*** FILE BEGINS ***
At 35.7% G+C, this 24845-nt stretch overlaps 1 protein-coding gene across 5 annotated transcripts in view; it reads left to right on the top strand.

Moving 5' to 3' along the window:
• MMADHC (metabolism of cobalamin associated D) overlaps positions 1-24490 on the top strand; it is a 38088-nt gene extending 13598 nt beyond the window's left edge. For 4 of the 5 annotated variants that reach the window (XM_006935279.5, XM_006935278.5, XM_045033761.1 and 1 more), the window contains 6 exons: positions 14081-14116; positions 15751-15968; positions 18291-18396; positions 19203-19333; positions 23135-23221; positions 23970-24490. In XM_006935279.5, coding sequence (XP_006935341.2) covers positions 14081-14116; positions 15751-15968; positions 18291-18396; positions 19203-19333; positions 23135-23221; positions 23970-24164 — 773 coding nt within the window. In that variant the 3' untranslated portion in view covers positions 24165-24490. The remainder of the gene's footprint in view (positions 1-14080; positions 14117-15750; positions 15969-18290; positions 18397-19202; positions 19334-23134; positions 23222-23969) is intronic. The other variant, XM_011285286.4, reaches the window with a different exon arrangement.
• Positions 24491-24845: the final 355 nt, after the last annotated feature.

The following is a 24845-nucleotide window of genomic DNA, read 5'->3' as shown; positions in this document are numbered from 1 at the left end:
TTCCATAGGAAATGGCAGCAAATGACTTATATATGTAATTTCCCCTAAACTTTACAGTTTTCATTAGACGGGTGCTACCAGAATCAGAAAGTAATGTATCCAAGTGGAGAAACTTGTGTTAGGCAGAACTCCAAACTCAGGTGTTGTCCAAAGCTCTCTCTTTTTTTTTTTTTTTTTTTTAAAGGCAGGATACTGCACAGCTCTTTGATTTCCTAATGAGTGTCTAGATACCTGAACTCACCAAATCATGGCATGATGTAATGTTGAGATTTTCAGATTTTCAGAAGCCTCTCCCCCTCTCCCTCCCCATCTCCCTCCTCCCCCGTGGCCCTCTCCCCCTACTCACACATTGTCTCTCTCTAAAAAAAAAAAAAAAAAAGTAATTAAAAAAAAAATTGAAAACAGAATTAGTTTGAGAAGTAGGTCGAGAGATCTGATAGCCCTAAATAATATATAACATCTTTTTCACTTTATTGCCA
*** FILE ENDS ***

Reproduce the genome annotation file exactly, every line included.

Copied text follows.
At 35.7% G+C, this 24845-nt stretch overlaps 1 protein-coding gene across 5 annotated transcripts in view; it reads left to right on the top strand.

Moving 5' to 3' along the window:
• MMADHC (metabolism of cobalamin associated D) overlaps positions 1-24490 on the top strand; it is a 38088-nt gene extending 13598 nt beyond the window's left edge. For 4 of the 5 annotated variants that reach the window (XM_006935279.5, XM_006935278.5, XM_045033761.1 and 1 more), the window contains 6 exons: positions 14081-14116; positions 15751-15968; positions 18291-18396; positions 19203-19333; positions 23135-23221; positions 23970-24490. In XM_006935279.5, coding sequence (XP_006935341.2) covers positions 14081-14116; positions 15751-15968; positions 18291-18396; positions 19203-19333; positions 23135-23221; positions 23970-24164 — 773 coding nt within the window. In that variant the 3' untranslated portion in view covers positions 24165-24490. The remainder of the gene's footprint in view (positions 1-14080; positions 14117-15750; positions 15969-18290; positions 18397-19202; positions 19334-23134; positions 23222-23969) is intronic. The other variant, XM_011285286.4, reaches the window with a different exon arrangement.
• Positions 24491-24845: the final 355 nt, after the last annotated feature.

The following is a 24845-nucleotide window of genomic DNA, read 5'->3' as shown; positions in this document are numbered from 1 at the left end:
TTCCATAGGAAATGGCAGCAAATGACTTATATATGTAATTTCCCCTAAACTTTACAGTTTTCATTAGACGGGTGCTACCAGAATCAGAAAGTAATGTATCCAAGTGGAGAAACTTGTGTTAGGCAGAACTCCAAACTCAGGTGTTGTCCAAAGCTCTCTCTTTTTTTTTTTTTTTTTTTTAAAGGCAGGATACTGCACAGCTCTTTGATTTCCTAATGAGTGTCTAGATACCTGAACTCACCAAATCATGGCATGATGTAATGTTGAGATTTTCAGATTTTCAGAAGCCTCTCCCCCTCTCCCTCCCCATCTCCCTCCTCCCCCGTGGCCCTCTCCCCCTACTCACACATTGTCTCTCTCTAAAAAAAAAAAAAAAAAAGTAATTAAAAAAAAAATTGAAAACAGAATTAGTTTGAGAAGTAGGTCGAGAGATCTGATAGCCCTAAATAATATATAACATCTTTTTCACTTTATTGCCA